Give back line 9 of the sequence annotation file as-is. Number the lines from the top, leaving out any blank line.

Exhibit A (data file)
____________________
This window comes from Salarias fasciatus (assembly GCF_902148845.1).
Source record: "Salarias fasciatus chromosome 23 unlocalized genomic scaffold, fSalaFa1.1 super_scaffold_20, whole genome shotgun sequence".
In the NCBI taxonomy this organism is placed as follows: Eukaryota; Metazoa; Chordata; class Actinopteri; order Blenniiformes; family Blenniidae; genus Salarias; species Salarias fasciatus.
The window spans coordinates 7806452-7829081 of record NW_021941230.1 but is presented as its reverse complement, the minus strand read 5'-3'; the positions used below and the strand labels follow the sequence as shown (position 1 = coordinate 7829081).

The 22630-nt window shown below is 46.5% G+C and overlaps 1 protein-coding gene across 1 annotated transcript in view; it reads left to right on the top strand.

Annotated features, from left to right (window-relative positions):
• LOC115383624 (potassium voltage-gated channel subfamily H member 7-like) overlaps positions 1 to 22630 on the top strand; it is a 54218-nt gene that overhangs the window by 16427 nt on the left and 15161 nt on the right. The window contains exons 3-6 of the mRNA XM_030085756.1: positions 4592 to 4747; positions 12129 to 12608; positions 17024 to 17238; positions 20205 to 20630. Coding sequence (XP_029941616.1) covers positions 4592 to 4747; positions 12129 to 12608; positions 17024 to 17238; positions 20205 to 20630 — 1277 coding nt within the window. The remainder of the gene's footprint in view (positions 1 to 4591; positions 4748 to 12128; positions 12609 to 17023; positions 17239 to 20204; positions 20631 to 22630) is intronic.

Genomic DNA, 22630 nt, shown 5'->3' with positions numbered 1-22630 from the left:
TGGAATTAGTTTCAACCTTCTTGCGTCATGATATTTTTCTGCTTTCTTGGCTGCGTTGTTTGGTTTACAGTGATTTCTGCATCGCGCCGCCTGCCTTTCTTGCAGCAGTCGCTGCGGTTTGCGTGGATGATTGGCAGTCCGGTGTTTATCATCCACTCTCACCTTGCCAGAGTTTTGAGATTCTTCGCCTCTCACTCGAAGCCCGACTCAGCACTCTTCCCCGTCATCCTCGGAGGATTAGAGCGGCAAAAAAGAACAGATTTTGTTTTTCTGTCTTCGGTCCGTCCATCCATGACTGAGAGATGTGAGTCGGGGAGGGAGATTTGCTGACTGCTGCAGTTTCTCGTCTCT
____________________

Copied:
TGGAATTAGTTTCAACCTTCTTGCGTCATGATATTTTTCTGCTTTCTTGGCTGCGTTGTTTGGTTTACAGTGATTTCTGCATCGCGCCGCCTGCCTTTCTTGCAGCAGTCGCTGCGGTTTGCGTGGATGATTGGCAGTCCGGTGTTTATCATCCACTCTCACCTTGCCAGAGTTTTGAGATTCTTCGCCTCTCACTCGAAGCCCGACTCAGCACTCTTCCCCGTCATCCTCGGAGGATTAGAGCGGCAAAAAAGAACAGATTTTGTTTTTCTGTCTTCGGTCCGTCCATCCATGACTGAGAGATGTGAGTCGGGGAGGGAGATTTGCTGACTGCTGCAGTTTCTCGTCTCT